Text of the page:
Feature construction can substantially improve the accuracy of Machine Learning (ML) algorithms. Genetic Programming (GP) has been proven to be effective at this task by evolving non-linear combinations of input features. GP additionally has the potential to improve ML explainability since explicit expressions are evolved. Yet, in most GP works the complexity of evolved features is not explicitly bound or minimized though this is arguably key for explainability. In this article, we assess to what extent GP still performs favorably at feature construction when constructing features that are (1) Of small-enough number, to enable visualization of the behavior of the ML model; (2) Of small-enough size, to enable interpretability of the features themselves; (3) Of sufficient informative power, to retain or even improve the performance of the ML algorithm. We consider a simple feature construction scheme using three different GP algorithms, as well as random search, to evolve features for five ML algorithms, including support vector machines and random forest. Our results on 21 datasets pertaining to classification and regression problems show that constructing only two compact features can be sufficient to rival the use of the entire original feature set. We further find that a modern GP algorithm, GP-GOMEA, performs best overall. These results, combined with examples that we provide of readable constructed features and of 2D visualizations of ML behavior, lead us to positively conclude that GP-based feature construction still works well when explicitly searching for compact features, making it extremely helpful to explain ML models.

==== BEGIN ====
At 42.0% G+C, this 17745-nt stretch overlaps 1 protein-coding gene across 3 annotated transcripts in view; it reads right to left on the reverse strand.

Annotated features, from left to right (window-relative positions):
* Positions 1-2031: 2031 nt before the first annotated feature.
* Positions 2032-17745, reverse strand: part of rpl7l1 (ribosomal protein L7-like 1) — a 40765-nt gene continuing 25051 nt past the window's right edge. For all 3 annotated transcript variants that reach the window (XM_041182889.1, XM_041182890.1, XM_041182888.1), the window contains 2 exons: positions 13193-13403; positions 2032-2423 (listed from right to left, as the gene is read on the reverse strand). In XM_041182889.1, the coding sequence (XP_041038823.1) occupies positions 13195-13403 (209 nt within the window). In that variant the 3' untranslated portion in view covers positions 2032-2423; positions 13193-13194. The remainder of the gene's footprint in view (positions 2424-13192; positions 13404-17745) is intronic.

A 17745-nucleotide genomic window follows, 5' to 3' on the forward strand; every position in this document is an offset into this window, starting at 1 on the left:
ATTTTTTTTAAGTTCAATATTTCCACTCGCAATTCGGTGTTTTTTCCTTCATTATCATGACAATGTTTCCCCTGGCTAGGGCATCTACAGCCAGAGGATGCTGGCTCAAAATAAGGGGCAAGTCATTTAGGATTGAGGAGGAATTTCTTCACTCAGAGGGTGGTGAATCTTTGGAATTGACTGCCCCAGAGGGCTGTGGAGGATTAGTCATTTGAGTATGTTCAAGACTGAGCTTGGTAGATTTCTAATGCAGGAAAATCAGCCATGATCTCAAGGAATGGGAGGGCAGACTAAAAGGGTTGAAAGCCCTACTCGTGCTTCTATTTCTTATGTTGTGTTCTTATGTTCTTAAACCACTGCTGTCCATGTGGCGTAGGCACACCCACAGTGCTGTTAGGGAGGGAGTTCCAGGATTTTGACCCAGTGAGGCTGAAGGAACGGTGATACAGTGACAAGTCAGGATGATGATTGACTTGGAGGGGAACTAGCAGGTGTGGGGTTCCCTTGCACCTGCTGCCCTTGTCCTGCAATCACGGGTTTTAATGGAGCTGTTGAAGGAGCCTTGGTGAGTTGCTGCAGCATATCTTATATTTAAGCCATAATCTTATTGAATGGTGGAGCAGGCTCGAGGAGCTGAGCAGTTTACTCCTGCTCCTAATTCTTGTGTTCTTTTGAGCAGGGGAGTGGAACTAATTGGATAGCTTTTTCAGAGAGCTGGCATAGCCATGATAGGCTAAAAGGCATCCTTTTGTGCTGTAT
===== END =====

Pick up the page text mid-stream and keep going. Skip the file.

- Feature construction
- Genetic programming
- Interpretable machine learning